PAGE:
When we learn that a member or family is leaving for pastor So-in-so or Such-in-such church, we have to call out self-pity for the version of narcissism that it is, and then kill it with prayerful gratitude to God for allowing us to serve this member or family for a time. Some good questions to ask ourselves when we learn folks are leaving: Did I teach them faithfully? Did I serve them through prayer, encouragement, and a godly example? Did I seek to lead them with sincerity (that is, with no grudges or bitterness toward them) during their time under my leadership? If we answer “no” to any of these, then we’re right to assume some fault in their departure. Confession needs to be made to God and them—and perhaps to others yet to leave. However, even if we can answer “yes” to these, though they would probably affirm their love and gratitude, the likelihood of changing their minds about leaving is still quite slim (I’ve never been able to convince a member or family intent on parting ways to stay). The temptation here is to promise things (changes, improvements, growth, new programs, etc.) that are likely not in our power to deliver, and that may in fact be more in keeping with man’s agenda than God’s. If we can answer “yes” to these questions, then despite the sadness and disappointment of losing fellowship and partnership, we will be able to stand before God with integrity having served them with a right spirit and with the abilities He’d given us at the time.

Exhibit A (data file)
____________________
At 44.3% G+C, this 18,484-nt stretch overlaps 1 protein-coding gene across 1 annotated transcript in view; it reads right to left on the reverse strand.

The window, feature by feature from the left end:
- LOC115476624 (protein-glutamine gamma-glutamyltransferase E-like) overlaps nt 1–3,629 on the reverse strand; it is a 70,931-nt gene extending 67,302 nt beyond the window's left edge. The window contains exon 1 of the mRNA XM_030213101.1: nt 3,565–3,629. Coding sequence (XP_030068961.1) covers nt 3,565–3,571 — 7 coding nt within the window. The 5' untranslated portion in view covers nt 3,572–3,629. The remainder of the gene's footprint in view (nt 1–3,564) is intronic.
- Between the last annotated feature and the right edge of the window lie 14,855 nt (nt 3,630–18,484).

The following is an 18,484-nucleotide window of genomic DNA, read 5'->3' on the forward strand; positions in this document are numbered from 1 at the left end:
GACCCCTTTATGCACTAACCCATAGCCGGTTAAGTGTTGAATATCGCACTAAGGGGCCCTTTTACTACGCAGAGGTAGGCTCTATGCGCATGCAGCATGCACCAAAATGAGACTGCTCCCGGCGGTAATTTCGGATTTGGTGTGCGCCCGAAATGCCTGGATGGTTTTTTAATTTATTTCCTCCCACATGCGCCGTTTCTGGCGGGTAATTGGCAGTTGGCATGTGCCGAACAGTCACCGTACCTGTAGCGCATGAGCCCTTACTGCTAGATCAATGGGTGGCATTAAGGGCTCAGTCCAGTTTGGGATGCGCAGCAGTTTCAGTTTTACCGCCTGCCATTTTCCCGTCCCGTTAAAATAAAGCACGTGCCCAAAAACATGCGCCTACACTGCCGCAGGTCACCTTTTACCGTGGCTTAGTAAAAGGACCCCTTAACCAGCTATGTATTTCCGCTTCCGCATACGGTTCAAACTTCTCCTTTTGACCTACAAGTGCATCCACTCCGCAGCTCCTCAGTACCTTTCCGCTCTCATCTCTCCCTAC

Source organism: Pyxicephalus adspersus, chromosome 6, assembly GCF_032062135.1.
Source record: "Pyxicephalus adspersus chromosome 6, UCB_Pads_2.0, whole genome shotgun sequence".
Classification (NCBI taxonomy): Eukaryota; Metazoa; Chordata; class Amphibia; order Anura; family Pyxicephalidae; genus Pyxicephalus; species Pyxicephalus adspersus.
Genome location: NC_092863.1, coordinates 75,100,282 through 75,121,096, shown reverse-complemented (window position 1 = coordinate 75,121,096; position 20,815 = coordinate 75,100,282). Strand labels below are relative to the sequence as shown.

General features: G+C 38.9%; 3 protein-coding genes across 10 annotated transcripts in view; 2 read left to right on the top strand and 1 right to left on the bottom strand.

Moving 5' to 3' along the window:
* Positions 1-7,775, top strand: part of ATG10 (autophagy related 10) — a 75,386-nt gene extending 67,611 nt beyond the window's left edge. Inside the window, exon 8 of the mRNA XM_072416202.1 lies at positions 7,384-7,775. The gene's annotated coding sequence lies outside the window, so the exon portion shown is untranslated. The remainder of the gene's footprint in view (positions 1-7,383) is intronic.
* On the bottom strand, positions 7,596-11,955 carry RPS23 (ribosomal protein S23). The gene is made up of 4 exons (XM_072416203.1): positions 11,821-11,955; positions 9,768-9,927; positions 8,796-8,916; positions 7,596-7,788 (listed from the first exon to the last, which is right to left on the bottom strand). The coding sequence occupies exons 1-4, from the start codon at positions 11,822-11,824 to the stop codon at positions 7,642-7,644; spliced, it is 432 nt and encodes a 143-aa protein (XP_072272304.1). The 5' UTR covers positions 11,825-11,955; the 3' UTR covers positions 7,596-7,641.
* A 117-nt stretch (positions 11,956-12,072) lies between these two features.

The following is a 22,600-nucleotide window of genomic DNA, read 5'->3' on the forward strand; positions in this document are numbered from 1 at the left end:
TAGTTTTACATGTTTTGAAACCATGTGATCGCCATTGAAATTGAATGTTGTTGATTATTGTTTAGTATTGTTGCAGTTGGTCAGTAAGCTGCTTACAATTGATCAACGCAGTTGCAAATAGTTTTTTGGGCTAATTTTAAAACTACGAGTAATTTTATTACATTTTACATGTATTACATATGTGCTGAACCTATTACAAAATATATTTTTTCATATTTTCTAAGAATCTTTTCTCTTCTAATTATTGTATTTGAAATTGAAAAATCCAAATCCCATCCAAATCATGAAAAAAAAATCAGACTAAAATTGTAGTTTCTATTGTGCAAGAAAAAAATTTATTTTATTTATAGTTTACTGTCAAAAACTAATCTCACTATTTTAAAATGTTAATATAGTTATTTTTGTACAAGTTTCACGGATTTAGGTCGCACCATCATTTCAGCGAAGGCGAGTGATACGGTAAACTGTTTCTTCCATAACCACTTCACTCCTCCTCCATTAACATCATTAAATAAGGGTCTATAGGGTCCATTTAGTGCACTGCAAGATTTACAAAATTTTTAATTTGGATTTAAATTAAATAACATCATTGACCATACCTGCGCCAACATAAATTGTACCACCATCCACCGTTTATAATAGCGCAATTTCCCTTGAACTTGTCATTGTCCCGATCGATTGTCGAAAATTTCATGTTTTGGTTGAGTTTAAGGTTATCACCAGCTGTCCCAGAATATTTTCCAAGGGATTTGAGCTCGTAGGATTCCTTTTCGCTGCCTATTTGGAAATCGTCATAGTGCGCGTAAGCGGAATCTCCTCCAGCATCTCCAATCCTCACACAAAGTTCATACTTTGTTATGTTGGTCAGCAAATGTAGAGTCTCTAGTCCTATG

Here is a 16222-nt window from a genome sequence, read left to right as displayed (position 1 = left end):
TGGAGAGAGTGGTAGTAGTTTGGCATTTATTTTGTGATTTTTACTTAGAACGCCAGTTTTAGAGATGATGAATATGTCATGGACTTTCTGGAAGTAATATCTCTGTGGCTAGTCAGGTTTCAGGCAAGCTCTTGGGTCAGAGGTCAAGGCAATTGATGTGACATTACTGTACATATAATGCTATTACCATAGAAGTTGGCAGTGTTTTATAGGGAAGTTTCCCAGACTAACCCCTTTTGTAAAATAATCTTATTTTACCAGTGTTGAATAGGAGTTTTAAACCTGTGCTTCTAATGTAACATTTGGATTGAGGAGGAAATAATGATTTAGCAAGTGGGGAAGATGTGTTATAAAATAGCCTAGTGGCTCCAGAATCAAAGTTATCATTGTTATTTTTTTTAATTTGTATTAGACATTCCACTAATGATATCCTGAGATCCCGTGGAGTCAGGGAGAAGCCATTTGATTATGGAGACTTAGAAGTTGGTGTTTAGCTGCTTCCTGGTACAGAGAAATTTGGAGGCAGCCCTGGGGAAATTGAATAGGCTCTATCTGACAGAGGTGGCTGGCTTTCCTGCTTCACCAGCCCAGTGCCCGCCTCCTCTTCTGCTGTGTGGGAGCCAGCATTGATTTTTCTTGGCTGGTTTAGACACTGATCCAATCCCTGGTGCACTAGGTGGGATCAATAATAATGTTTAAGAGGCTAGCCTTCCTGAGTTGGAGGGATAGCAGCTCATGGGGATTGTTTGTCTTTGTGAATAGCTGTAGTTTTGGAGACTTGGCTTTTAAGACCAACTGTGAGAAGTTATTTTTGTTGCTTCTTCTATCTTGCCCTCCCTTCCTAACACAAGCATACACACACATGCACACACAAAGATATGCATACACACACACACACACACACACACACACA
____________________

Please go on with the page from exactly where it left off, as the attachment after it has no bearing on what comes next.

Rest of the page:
But, that’s not to say that the abilities God gives us for one season are the abilities needed for the next season of ministry leadership. Richard Blackaby said something very profound in a message to me and a hundred or so others at an associational leaders’ conference this week. He said, “It costs others dearly when leaders don’t continue to grow.” I’ve come to realize that departures from my church are quite possibly God signaling that I’ve gotten stuck and have some growing to do as a leader. Nevertheless, we mustn’t pursue personal growth as leaders just to do a better job keeping people around. Growth as Christian leaders should always be focused on reaching, equipping and sending more people into the harvest.